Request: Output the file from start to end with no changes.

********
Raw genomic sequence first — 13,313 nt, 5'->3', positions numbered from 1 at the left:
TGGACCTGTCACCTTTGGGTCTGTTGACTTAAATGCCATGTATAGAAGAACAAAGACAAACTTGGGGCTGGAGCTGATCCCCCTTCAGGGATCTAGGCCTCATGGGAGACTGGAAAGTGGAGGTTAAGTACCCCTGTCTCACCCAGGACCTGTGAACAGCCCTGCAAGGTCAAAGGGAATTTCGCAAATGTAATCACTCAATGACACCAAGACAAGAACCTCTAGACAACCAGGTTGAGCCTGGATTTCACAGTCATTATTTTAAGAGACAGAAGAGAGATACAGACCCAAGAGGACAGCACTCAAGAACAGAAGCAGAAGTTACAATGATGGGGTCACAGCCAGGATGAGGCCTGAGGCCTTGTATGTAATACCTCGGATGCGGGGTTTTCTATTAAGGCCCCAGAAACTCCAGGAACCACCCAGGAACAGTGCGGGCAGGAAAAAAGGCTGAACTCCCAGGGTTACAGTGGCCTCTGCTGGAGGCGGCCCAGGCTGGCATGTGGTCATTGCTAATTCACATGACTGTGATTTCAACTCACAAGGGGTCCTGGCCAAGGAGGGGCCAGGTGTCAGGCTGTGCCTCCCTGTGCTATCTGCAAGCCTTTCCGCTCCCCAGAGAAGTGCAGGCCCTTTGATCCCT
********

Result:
Raw genomic sequence first — 13,313 nt, 5'->3', positions numbered from 1 at the left:
TGGACCTGTCACCTTTGGGTCTGTTGACTTAAATGCCATGTATAGAAGAACAAAGACAAACTTGGGGCTGGAGCTGATCCCCCTTCAGGGATCTAGGCCTCATGGGAGACTGGAAAGTGGAGGTTAAGTACCCCTGTCTCACCCAGGACCTGTGAACAGCCCTGCAAGGTCAAAGGGAATTTCGCAAATGTAATCACTCAATGACACCAAGACAAGAACCTCTAGACAACCAGGTTGAGCCTGGATTTCACAGTCATTATTTTAAGAGACAGAAGAGAGATACAGACCCAAGAGGACAGCACTCAAGAACAGAAGCAGAAGTTACAATGATGGGGTCACAGCCAGGATGAGGCCTGAGGCCTTGTATGTAATACCTCGGATGCGGGGTTTTCTATTAAGGCCCCAGAAACTCCAGGAACCACCCAGGAACAGTGCGGGCAGGAAAAAAGGCTGAACTCCCAGGGTTACAGTGGCCTCTGCTGGAGGCGGCCCAGGCTGGCATGTGGTCATTGCTAATTCACATGACTGTGATTTCAACTCACAAGGGGTCCTGGCCAAGGAGGGGCCAGGTGTCAGGCTGTGCCTCCCTGTGCTATCTGCAAGCCTTTCCGCTCCCCAGAGAAGTGCAGGCCCTTTGATCCCT